Will you marry me? With an outstretched arm the man slowly opens a box and the woman’s mouth drops open and tears fill her eyes. Inside the little box is a ring with a clear rock glistening in a the evening light. The rock, of course, is a diamond. In our society it’s by far the most common symbol of engagement. It’s the most common, because it’s scarce.
Imagine for a moment the exact same gesture with the exact same depth of love but inside the box is glass bead rather than a diamond — the kind that you can buy at any mall. It’s beautiful. But it’s not rare. Because they’re easy to produce, the glass bead costs $3 while the average cost of an engagement ring is $3500. Three dollars is not what you’d spend on something that is intended to be a symbol of love throughout your lifetime.
Of course this isn’t a very romantic exercise. Nobody wants to have a symbol of their love analysed with dry economic rationale. For god’s sake, you could take that $3500 and use it for a trip. A downpayment on a car. New appliances for your kitchen! But don’t go there. Love is rare. Love is forever. The appropriate symbol is a diamond even though only an expert can tell the difference between a diamond and synthetic Cubic Zirconia.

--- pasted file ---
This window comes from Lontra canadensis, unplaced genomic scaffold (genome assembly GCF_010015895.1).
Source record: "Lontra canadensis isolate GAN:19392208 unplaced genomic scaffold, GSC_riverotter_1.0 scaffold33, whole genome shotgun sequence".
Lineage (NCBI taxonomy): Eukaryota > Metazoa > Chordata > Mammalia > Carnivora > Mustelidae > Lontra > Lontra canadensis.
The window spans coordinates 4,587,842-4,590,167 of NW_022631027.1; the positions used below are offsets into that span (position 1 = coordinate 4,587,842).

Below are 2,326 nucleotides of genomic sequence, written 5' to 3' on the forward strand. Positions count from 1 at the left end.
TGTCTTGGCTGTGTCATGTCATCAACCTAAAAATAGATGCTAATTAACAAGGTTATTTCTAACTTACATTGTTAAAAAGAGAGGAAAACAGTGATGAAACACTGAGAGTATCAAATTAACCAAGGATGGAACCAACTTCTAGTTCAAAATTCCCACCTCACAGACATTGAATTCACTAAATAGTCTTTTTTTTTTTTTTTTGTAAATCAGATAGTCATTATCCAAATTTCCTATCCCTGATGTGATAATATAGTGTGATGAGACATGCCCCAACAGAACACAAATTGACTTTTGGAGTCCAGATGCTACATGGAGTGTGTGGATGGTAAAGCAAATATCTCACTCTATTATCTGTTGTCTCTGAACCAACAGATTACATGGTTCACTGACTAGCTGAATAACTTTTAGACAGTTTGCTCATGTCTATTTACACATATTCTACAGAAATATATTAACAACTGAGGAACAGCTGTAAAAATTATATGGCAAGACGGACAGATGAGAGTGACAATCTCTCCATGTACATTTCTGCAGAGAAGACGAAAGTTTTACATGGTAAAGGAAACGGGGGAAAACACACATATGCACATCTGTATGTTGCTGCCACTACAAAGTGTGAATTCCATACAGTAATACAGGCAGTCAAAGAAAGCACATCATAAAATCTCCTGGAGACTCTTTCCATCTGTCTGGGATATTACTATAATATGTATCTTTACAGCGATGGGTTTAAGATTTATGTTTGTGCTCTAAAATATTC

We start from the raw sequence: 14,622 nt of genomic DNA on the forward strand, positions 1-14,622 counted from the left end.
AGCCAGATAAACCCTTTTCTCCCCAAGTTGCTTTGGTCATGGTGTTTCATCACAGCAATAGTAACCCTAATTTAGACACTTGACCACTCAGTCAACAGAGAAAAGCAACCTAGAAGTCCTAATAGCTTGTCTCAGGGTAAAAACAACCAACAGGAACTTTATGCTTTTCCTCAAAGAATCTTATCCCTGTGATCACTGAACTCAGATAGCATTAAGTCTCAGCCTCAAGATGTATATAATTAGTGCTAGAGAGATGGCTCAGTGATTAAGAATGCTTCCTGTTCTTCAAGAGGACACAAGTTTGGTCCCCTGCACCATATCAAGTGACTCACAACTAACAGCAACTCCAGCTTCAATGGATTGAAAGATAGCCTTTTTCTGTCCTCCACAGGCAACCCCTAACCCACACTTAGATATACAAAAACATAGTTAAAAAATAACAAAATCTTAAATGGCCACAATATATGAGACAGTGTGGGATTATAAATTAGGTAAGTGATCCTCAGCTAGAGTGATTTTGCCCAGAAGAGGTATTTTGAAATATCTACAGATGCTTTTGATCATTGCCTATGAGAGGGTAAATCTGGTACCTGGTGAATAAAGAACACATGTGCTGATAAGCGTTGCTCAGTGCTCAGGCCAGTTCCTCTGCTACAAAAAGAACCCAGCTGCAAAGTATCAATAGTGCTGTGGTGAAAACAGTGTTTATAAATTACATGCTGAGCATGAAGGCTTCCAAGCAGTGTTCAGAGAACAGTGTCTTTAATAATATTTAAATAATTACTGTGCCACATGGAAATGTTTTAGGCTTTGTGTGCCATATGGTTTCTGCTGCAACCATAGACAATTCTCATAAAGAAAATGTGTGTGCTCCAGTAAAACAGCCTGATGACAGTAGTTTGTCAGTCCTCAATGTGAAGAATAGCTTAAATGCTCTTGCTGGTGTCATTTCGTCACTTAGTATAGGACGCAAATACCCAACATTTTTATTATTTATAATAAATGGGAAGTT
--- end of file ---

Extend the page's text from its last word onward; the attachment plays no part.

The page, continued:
This is just an illustration of the most basic rule of economics — the rule of supply and demand. Diamonds mined from the earth are rare and there’s high demand so the price reflects this reality. Cubic Zirconia is man-made and therefore much more plentiful. So people across the world are paying a premium for something they can’t perceive in any tangible way, but they care about deeply anyway: what they have is rare and therefore exceptionally special and valuable.
Think about this from a business perspective. The diamond cartel, operated by DeBeers, goes to great lengths to carefully control the supply of diamonds so they can control the price. They control scarcity.
While not the same as a diamond cartel, companies are often suspected of creating false scarcity to drive up demand. Here’s an excerpt from “‘Tis the Season for Product Shortages” by Darren Duber-Smith:
A false product shortage is a form of artificial scarcity induced by a supplier, often with the intent to elevate consumer demand above levels that may otherwise be achieved in the absence of such scarcity. Companies may induce a false shortage to give rise to a common perception of the rarity or uniqueness of a product or service, when they are, in reality, neither precious, nor difficult to produce. Suppliers often stand to gain from a false shortage, because it can help increase consumer demand without a corresponding decrease in price, and hence an entity’s perceived value. This results in an increase in short-term profit.
Duber-Smith claims that Apple and other companies make an effort to control supply. While any given story may or may not be true (he doesn’t cite third-party sources), it’s definitely the case that marketers can drive demand by creating the perception of scarcity.
In his article, “How to Manipulate Supply and Demand” Wayne Mullens provides a similar observation about perceived demand (which is the corollary to perceived scarcity):